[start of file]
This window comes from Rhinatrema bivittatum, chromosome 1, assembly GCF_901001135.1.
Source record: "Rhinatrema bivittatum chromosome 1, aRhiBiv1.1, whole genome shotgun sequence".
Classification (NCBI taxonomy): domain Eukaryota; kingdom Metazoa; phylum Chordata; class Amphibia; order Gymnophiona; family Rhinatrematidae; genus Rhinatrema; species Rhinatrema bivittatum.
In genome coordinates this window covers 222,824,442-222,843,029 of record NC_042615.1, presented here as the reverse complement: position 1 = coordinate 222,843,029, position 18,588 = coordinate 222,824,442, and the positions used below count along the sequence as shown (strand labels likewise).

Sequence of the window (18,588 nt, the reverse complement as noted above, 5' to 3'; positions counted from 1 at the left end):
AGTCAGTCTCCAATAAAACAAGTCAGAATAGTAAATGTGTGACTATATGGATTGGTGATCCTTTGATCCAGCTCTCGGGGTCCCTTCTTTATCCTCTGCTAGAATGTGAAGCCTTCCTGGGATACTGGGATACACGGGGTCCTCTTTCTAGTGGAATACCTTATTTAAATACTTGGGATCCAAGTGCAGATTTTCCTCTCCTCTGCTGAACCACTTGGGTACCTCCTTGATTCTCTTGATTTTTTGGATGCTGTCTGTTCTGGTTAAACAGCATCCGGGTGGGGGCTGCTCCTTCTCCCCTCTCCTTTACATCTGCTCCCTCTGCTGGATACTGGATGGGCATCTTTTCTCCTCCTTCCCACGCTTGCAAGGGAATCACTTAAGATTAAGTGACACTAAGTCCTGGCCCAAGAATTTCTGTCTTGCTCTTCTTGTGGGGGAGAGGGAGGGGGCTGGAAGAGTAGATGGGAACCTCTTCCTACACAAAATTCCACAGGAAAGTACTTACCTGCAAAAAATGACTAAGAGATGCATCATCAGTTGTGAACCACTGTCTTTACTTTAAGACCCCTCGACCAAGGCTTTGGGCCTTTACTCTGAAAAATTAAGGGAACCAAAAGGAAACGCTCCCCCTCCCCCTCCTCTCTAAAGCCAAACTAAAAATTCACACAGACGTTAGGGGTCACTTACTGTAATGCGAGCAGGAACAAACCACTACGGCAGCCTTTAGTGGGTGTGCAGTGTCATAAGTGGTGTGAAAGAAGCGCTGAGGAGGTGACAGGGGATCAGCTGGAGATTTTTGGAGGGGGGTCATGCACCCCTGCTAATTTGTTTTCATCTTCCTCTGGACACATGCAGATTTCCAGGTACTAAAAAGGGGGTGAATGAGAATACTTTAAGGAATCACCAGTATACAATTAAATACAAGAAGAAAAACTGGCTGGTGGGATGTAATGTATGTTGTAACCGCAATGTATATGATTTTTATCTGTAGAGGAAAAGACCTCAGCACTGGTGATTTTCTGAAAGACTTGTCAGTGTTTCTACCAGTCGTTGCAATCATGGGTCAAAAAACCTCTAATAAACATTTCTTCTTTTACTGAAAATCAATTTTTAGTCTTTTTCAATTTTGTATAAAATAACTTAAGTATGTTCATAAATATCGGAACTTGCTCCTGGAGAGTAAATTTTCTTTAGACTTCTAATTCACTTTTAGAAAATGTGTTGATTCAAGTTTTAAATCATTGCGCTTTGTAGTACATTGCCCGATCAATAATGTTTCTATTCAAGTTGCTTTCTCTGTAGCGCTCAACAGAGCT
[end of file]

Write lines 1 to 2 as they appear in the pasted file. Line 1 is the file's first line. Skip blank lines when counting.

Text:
This window comes from Rhinatrema bivittatum, chromosome 1, assembly GCF_901001135.1.
Source record: "Rhinatrema bivittatum chromosome 1, aRhiBiv1.1, whole genome shotgun sequence".